May, 2016, Travis AFB. I visited the base Legal office. Once I explained the issue, the counselor advised me that the Legal office’s job is to defend the position of the Air Force, and that I would be better off talking to the Area Defense Counsel (ADC). I went to the ADC. Since I didn’t have an appointment and a counselor was not available, I left a draft copy of the report. I was told they would get in touch with me, but I never received a response. I returned to the ADC in August and spoke to a Captain who said this was more of an “ethics” issue, which was not really in her lane. She made the following recommendations:
look into the DoD Joint Ethics Regulation
search e-Pubs and DoD websites for “ethics”, “political activities”, “advocacy”, and “lobbying”
don’t use rank/official email address on the cover of the report.
In hindsight, her recommendations appear to be based on the assumption that this is a “political activity”. That is not the case. I am not trying to lobby anyone to change the law… The law already exists. I am merely pointing out that there is a discrepancy between our housing regulations and a law passed by Congress. I am simply highlighting a problem that can and should be elevated by the chain of command and corrected at the DoD level. This effort has no ties to a political party or activity. Furthermore, according to the 621st Contingency Response Wing Commander’s Equal Opportunity policy letter, supervisors are expected to take a proactive stance to eliminate unlawful discrimination. So not only is this effort not a political activity, it is an official duty being carried out in accordance with command guidance.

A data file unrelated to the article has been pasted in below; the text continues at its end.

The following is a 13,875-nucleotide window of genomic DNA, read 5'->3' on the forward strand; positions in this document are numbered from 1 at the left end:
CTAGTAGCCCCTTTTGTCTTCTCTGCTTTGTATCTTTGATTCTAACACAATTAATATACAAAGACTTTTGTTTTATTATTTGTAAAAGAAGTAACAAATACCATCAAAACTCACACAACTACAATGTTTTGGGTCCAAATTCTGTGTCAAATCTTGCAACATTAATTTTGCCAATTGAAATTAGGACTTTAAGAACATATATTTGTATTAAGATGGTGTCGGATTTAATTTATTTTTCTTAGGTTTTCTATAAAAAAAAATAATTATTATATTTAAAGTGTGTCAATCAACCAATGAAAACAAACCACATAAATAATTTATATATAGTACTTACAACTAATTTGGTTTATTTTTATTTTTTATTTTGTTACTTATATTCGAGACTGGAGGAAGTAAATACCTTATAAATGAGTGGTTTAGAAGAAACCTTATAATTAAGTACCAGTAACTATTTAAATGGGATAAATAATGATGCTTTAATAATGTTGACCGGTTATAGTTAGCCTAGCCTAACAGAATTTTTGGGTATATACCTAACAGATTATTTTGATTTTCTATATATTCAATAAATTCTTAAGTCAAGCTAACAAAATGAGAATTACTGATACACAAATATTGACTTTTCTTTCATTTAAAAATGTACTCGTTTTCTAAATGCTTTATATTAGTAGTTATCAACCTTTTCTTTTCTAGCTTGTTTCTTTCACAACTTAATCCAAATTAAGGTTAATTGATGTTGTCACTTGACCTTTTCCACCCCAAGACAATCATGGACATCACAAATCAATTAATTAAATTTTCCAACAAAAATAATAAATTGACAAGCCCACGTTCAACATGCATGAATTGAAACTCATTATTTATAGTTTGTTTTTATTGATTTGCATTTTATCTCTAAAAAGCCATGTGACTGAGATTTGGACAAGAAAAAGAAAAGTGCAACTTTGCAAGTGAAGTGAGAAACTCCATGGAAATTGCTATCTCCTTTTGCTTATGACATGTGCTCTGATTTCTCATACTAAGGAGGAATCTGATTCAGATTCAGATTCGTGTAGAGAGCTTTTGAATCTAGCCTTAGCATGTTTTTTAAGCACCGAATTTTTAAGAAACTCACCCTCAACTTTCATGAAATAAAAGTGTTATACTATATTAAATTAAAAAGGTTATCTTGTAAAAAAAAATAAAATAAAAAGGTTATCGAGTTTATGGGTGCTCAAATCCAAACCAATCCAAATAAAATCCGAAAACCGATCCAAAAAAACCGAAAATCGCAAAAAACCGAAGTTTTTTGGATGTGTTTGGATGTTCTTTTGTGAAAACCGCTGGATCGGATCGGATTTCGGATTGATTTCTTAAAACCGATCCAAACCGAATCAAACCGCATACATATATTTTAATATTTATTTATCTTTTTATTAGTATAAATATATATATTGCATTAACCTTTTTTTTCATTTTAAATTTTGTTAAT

September, 2016, Travis AFB.
I provided the following comments on the unit climate survey:
There is a form of discrimination not currently addressed by the DoD Equal Opportunity program... discrimination based on familial status. Due to differences in BAH, Cost of Living Allowance (COLA), & Family Separation Allowance (FSA), members without dependents receive $5K less per year than peers. They are also denied equal housing, which violates the Fair Housing Act of 1968. Sec 804 [42 U.S.C. 3604]: "It shall be unlawful~ to refuse to negotiate for the~ rental of, or otherwise make unavailable or deny, a dwelling to any person because of~ familial status (or) to discriminate against any person in the terms, conditions, or privileges of~ rental of a dwelling~ because of~ familial status."
In addition to the survey, I sent the following email to :
Directorate of Research, Defense Equal Opportunity Management Institute,
I just finished taking my command climate survey with access code 1691495QTMY22. I request that future surveys include questions about discrimination based on familial status. This is a form of discrimination not currently addressed by the DoD's Equal Opportunity program. Contrary to popular belief, it is NOT legal. Policies make it impossible for members without dependents to live in on-base "family" housing. That violates Title VIII of the Civil Rights Act of 1968 (a.k.a. Fair Housing Act).